13 KAAC What’s the Fuss About? Teacher Subject Matter KnowledgeRank of 150Effect Size 0.09Classification Low EffectSue A. DavisTrish CarrollandKAAC What’s the Fuss About?Back to Attitudes of Expert Teachers – they can identify the most important ways to represent their subject.In Visible Learning, it was shown that teachers’ subject-matter knowledge had little effect on the quality of student outcomes! The distinction is less the “amount” of knowledge and less the “pedagogical content knowledge”, but more about how teachers see the surface and the deeper understandings of the subjects that they teach. Expert teachers differ in how they organize and use their content knowledge. Experts possess knowledge that is more integrated in that they can combine the introduction of new subject knowledge with students’ prior knowledge; . . .Read from page 28.
14 KAAC What’s the Fuss About? Sue A. DavisTrish CarrollandKAAC What’s the Fuss About?HomeworkOn “lists of effect sizes,” homework has an effect size of d=0.29, tied with “Home Visiting” at 94th out of 150 influences. By reading further in the discussion, we learn these three things:First, homework was studied AS IT HAS HISTORICALLY BEEN ASSIGNED.Second, for high schools students, homework had an EFFECT SIZE OF .50.Third, for elementary school students, homework had an EFFECT SIZE OF –.08.Questions: Why would this be true? And, does this mean we should eliminate homework? BETTER STUDY HABITS SKILLS FOR OLDER KIDS, INAPPROPRIATE DEVELOPMENTALLY ….
15 KAAC What’s the Fuss About? Sue A. DavisTrish CarrollandKAAC What’s the Fuss About?We must use “Effect Size” as a Starting Point for Discussion rather than an End Point for Making Decisions. We cannot assume that the more we “implement” strategies that produce the highest effect sizes, the better students will learn. There is seemingly conflicting information
16 Clarity of “Success Criteria” - Success criteria let students know when they have achieved the learning goal. They must include:CHALLENGE DEPENDS ON WHAT STUDENTS ALREADY KNOW, SO TEACHERS MUST KNOW STUDENT’S PRIOR LEVELS OF ACHIEVEMENT AND DISPOSITIONS. Not too difficult. Students need to know about 90 % of the task.COMMITMENT FROM STUDENTS OFTEN OCCURS WHEN TEACHERS CREATE CHALLENGING LESSONS. This is a critical part of teacher planning.CONFIDENCE—STUDENTS MUST FEEL THEY CAN ACHIEVE THE LEARNING GOAL.“HIGH EXPECTATIONS” HAS THE HIGHEST OF ALL EFFECT SIZES. Students have reasonably accurate understandings of their levels of achievement.CONCEPTUAL UNDERSTANDING—STUDENTS NEED TO DEVELOP SURFACE, DEEP AND CONCEPTUAL UNDERSTANDINGS, SO ALL 3 LEVELS SHOULD BE INTEGRATED.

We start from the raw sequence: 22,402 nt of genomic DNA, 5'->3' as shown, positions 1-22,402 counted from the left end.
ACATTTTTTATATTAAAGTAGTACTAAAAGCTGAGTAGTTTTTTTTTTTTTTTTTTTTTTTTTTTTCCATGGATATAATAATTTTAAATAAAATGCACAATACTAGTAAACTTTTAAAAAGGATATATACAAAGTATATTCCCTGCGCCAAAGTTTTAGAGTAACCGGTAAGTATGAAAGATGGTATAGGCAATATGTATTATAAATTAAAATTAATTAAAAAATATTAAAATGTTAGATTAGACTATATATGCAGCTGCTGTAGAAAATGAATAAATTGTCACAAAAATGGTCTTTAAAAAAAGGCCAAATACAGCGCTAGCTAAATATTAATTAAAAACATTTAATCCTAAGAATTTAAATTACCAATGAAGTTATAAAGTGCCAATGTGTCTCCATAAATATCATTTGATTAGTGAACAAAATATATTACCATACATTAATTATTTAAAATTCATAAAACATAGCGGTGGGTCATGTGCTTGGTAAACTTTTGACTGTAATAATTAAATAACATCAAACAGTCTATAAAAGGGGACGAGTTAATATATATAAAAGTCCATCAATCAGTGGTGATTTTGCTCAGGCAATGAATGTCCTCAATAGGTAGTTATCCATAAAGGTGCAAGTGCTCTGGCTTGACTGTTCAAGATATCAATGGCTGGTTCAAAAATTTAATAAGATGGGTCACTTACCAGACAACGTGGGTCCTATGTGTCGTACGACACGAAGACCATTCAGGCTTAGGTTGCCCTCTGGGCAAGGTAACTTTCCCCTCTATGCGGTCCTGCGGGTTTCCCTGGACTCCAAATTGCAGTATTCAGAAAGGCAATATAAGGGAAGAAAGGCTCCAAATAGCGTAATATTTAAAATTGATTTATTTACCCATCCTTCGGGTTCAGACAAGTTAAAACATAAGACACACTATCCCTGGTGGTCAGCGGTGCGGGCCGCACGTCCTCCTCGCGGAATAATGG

17 KAAC What’s the Fuss About? Levels of Understanding Sue A. DavisTrish CarrollandKAAC What’s the Fuss About?Examples of surface, deep and conceptual levels of thinking (p. 55)Levels of UnderstandingLearning IntentionsSuccess CriteriaUni/Multi- structuralRecognize that light/sound are forms of energy and have propertiesI can name one or more properties of light and soundRelationalKnow that sound/light can be transformed into other forms of energy.I can explain how light/sound is transformed into other types of energy.Extended AbstractUnderstand how light/sound allows us to communicate.I can discuss how light/sound enables us to communicate.
18 KAAC What’s the Fuss About? Sue A. DavisTrish Carrollandp. 45KAAC What’s the Fuss About?Self-efficacy is the confidence or strength of belief that we have in ourselves that we can make our learning happen.Highself-efficacySees hard tasks as challenges rather than tries to avoid them.Sees failures as chances to learn and to make a greater effort or to look for new information next time.LowIs more likely to avoid difficult tasks, which are viewed as personal threats.Has low or weak commitment to goals.Sees failures as chances to dwell on personal deficiencies, obstacles encountered or to deny personal agency.Is slow to recover a sense of confidence.
19 KAAC What’s the Fuss About? Sue A. DavisTrish CarrollandDefinitions and examples for teachers to consider in understanding students as they prepare their lessons.KAAC What’s the Fuss About?Page 46 Self-handicappingPage 47 Self-motivationPage 47 Types of Student Goals: Master, Performance, SocialPage Social Goals: Approach / AvoidancePage 48 Self-dependencePage 49 Self-discounting and distortionPage 49 Self-perfectionismPage 50 HopelessnessPage 51 Social comparison
20 KAAC What’s the Fuss About? Sue A. DavisTrish CarrollandKAAC What’s the Fuss About?HopelessnessRefers to …The student expecting that achievement gains will not occur for him or her and that he or she is helpless to change the situation.Occurs when…The student avoids and does not engage in achievement tasks.The student protects his or her sense of self by gaining reputation or success from other activities (i.e., naughty behaviors)The student does not see that achievement gains are due to his or her actions or in his or her control.The student learns to devalue school learning.Contexts are harsh, overly demanding or punitive.